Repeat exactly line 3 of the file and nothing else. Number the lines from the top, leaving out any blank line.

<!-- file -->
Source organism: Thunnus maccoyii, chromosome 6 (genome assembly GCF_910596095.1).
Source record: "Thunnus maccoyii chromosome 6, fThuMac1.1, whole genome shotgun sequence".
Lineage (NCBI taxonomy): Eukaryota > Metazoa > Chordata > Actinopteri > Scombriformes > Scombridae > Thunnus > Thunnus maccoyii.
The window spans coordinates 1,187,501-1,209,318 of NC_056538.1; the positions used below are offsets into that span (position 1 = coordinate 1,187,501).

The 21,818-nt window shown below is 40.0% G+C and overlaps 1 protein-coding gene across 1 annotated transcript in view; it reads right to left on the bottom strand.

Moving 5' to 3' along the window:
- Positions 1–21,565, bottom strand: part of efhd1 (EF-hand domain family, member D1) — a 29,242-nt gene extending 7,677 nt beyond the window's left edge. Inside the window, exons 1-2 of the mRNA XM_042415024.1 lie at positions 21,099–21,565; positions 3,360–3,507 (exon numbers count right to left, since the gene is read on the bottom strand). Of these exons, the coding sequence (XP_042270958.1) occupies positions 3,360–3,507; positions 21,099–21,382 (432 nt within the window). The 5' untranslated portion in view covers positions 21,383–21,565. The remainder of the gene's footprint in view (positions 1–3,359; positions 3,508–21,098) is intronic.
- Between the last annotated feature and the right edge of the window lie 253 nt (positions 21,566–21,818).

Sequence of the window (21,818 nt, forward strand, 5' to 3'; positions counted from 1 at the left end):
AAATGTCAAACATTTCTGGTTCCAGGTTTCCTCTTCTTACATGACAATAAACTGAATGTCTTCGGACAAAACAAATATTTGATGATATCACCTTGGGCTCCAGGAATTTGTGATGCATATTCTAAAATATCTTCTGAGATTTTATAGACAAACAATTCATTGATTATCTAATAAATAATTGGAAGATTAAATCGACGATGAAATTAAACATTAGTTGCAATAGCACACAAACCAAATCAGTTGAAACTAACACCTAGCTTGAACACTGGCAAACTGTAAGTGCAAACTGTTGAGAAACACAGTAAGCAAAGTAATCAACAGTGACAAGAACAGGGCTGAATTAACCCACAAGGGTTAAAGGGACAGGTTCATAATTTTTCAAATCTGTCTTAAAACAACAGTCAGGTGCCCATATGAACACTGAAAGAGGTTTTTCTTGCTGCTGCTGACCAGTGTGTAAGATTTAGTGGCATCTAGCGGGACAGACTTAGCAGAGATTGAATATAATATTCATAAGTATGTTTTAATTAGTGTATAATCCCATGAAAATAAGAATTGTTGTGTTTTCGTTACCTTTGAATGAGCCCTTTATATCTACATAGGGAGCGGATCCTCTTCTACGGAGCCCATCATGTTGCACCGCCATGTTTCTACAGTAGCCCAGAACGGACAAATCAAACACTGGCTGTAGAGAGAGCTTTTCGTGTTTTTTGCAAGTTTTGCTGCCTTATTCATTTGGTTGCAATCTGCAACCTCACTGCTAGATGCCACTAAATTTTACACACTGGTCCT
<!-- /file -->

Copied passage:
Lineage (NCBI taxonomy): Eukaryota > Metazoa > Chordata > Actinopteri > Scombriformes > Scombridae > Thunnus > Thunnus maccoyii.